stevn penna is doing
island tree school distict vs pico





Dan Hawk is doing Tinker v. Des Moines [1969]


Matt D is doing Gitlow v. New York -1925

Garrett is doing Debs Vs. United States

1. Graham
2. Moore v. Glassroth (2003)
3. Whether placing a granite Ten Commandments Monument in the Rotunda of the Alabama Judicial Building violates the establishment clause of the First Amendment.
4. The decision of this court case was that the monument was taken down.
5. The impact on the country is that people don't have freedom of Religion in the Judicial building.

Alex Ashmore
Island Trees School District vs Pico (1982)
Amendment 1 has been applied to this court case because the Board of Education of the Island Trees School District in New York ordered for the withdrawal of nine books from the libraries of the Island Trees senior and junior high schools. In the Board's opinion, the books were "anti­American, anti­Christian, anti­Semitic, and just plain filthy." Four high school students and one from the junior high school sued the school district, claiming that the removal of the books was a violation of the First Amendment's guarantee of freedom of speech.
The Supreme Court ruled in the favor of the students, saying that the books were not required reading.
The decision means that although schools have a right to determine the content of their libraries, they may not interfere with a student's right to learn and read what they wish. This has had an impact on our country in which it made realized that schools may not control their libraries just because they do not agree with or like the ideas that a book contains.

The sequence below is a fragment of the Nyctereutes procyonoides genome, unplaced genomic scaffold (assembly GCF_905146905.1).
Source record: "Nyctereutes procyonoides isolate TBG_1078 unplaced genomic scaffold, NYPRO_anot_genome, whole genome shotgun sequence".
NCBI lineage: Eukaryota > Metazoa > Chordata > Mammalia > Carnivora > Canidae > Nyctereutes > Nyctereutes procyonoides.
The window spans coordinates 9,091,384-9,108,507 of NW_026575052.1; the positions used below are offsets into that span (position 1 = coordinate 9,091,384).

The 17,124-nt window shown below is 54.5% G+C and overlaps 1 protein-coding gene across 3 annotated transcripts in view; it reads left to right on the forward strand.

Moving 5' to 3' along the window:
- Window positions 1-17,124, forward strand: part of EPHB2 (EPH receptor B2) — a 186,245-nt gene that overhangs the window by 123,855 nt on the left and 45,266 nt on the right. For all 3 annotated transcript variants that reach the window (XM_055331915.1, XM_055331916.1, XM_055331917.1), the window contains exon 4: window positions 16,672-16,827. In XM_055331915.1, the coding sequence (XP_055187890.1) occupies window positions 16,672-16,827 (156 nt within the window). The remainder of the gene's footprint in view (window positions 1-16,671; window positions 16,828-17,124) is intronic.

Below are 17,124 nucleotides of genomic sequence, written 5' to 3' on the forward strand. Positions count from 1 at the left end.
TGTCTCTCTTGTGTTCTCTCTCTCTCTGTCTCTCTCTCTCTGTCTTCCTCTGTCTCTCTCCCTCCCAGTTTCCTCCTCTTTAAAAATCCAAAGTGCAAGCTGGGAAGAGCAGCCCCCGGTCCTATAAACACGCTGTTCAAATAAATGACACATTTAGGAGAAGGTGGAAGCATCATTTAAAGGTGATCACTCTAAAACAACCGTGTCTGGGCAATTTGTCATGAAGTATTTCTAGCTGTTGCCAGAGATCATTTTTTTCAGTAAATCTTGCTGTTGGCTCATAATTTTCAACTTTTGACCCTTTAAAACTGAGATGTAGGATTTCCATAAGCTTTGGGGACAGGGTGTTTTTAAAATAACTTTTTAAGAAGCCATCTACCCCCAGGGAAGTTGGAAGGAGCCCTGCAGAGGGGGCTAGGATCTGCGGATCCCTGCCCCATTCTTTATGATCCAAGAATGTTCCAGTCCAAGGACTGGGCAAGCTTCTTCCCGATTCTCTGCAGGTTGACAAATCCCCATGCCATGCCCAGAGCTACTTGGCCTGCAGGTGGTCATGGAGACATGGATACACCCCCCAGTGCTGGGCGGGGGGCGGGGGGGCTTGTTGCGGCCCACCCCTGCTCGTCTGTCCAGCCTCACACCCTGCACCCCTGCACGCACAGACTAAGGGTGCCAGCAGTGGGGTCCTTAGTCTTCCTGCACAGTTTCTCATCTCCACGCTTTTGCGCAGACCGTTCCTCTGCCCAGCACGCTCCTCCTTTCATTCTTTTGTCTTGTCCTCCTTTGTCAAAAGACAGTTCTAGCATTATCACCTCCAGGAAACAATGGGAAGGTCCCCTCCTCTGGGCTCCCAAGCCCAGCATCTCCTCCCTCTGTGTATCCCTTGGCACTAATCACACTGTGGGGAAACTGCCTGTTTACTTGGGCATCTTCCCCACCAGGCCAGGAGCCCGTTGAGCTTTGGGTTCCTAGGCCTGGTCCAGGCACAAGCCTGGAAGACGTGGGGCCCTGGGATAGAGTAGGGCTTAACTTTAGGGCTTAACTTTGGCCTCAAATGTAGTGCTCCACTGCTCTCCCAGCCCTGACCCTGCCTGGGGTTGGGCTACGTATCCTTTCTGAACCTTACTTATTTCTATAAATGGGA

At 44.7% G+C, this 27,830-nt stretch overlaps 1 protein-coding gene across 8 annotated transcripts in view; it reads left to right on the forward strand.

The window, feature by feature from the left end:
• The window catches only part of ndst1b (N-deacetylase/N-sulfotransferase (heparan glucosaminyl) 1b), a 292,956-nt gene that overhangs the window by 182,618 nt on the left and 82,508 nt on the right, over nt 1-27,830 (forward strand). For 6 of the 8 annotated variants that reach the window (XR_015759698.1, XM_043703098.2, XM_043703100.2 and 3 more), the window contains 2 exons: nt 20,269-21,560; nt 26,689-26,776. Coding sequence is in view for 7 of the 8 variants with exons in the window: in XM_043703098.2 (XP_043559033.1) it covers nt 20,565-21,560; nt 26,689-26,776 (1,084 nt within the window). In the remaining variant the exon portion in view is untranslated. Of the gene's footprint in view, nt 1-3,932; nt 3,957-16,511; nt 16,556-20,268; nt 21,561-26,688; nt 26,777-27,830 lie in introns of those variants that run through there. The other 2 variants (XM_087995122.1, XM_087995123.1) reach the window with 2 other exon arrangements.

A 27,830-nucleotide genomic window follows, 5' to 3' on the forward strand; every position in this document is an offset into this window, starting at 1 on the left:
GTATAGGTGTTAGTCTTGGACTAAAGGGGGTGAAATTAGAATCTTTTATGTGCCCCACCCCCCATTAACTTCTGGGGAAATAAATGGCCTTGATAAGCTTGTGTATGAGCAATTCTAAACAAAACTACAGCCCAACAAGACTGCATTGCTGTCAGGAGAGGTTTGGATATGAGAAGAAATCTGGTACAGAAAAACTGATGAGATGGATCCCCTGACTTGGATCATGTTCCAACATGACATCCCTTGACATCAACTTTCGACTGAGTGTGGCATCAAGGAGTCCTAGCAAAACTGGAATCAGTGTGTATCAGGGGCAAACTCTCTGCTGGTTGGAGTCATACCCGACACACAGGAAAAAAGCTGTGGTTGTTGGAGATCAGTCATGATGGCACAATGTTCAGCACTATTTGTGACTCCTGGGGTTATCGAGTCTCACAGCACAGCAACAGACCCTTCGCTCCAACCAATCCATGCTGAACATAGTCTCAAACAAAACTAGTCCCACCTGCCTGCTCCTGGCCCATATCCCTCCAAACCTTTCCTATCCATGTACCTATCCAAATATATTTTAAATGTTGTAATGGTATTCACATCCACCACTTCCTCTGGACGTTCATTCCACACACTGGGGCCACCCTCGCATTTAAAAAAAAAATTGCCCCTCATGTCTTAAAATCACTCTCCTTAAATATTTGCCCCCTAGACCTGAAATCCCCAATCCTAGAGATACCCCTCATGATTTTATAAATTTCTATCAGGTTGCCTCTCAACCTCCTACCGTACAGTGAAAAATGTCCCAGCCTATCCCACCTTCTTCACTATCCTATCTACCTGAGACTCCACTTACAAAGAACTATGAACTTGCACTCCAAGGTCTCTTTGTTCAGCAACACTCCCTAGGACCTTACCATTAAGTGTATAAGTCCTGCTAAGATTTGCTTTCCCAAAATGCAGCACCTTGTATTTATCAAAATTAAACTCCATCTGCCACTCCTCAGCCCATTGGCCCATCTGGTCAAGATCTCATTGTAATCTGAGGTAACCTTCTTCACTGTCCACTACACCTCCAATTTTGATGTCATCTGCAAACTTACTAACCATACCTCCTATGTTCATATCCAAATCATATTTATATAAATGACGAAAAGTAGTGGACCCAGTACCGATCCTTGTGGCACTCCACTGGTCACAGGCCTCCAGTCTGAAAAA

stevn penna is doing
island tree school distict vs pico

Dan Hawk is doing Tinker v. Des Moines [1969]


Matt D is doing Gitlow v. New York -1925

Garrett is doing Debs Vs. United States

1. Graham
2. Moore v. Glassroth (2003)
3. Whether placing a granite Ten Commandments Monument in the Rotunda of the Alabama Judicial Building violates the establishment clause of the First Amendment.
4. The decision of this court case was that the monument was taken down.
5. The impact on the country is that people will now think that people can not show their reeligion in public places even though it says that you have the freedom to religion in the First Amendment.



Mariel is doing Buckley vs. Valeo


1. Juhie Patel
2. Chaplinsy v. New Hampshire (1942)
3.Walter Chaplinsky was using a public sidewalk and passing out pamphlets while calling organized religion a "racket". After causing a scene a polic officer removed Chplinsky from the sidewalk and took him to the police station. On the way back he met a town marshal for the second time and he attacked him verbally. He was then arrested forintetionally speaking offesively (a New Hampshire law). When he got fined Chaplinsky complained that it was his first amendment right to have freedom of speech.
4. The Supreme Court had decided that he was not protected under the first amaendment because they were fighting words which is not protected under freedom of speech.
5. American people know thier limits to their freedom of speech.



Board of Education, Island Trees schoold dostrict vs. Pico- Mandie Nick
shane k. is doing Minersville School District v. Board of Education

1.Claire Romine
2. Faith Center Church v. Glover (2006)
3. Faith Center Church wanted to have a class in the Glover library. They did not approve of that because they thought it violated their 1st amendment right-freedom of religion. Also because the county made a rule that public places were not allowed to have Religious activities in their building.
4. Since the county had a rule that there were no Religious activities allowed the church could not have their afternoon class.
5. This impacted the country because if they let the church have their class then there could be problems. If somebody was a different religion then the one they were practicing they could have gotten affended and mad.